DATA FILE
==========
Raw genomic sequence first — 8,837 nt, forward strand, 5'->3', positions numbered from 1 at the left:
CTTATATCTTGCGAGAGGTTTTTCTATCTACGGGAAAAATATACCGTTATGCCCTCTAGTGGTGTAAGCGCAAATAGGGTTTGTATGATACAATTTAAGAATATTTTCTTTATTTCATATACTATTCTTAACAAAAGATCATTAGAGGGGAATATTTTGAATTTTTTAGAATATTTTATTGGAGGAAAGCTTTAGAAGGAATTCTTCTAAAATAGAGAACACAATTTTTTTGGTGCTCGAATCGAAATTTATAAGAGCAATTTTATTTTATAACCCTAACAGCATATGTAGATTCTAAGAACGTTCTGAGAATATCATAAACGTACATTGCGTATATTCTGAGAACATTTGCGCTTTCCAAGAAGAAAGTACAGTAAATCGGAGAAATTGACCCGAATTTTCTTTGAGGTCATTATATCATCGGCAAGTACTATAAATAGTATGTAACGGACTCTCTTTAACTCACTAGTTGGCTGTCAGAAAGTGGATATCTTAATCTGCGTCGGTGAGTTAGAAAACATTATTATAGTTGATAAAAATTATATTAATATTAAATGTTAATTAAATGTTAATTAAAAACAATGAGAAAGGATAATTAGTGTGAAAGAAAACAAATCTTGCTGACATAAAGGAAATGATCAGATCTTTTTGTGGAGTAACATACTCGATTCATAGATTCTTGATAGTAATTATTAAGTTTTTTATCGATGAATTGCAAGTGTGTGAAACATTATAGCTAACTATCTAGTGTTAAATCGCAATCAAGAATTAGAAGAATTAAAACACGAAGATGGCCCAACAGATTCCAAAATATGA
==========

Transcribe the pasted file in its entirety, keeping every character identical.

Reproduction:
Raw genomic sequence first — 8,837 nt, forward strand, 5'->3', positions numbered from 1 at the left:
CTTATATCTTGCGAGAGGTTTTTCTATCTACGGGAAAAATATACCGTTATGCCCTCTAGTGGTGTAAGCGCAAATAGGGTTTGTATGATACAATTTAAGAATATTTTCTTTATTTCATATACTATTCTTAACAAAAGATCATTAGAGGGGAATATTTTGAATTTTTTAGAATATTTTATTGGAGGAAAGCTTTAGAAGGAATTCTTCTAAAATAGAGAACACAATTTTTTTGGTGCTCGAATCGAAATTTATAAGAGCAATTTTATTTTATAACCCTAACAGCATATGTAGATTCTAAGAACGTTCTGAGAATATCATAAACGTACATTGCGTATATTCTGAGAACATTTGCGCTTTCCAAGAAGAAAGTACAGTAAATCGGAGAAATTGACCCGAATTTTCTTTGAGGTCATTATATCATCGGCAAGTACTATAAATAGTATGTAACGGACTCTCTTTAACTCACTAGTTGGCTGTCAGAAAGTGGATATCTTAATCTGCGTCGGTGAGTTAGAAAACATTATTATAGTTGATAAAAATTATATTAATATTAAATGTTAATTAAATGTTAATTAAAAACAATGAGAAAGGATAATTAGTGTGAAAGAAAACAAATCTTGCTGACATAAAGGAAATGATCAGATCTTTTTGTGGAGTAACATACTCGATTCATAGATTCTTGATAGTAATTATTAAGTTTTTTATCGATGAATTGCAAGTGTGTGAAACATTATAGCTAACTATCTAGTGTTAAATCGCAATCAAGAATTAGAAGAATTAAAACACGAAGATGGCCCAACAGATTCCAAAATATGA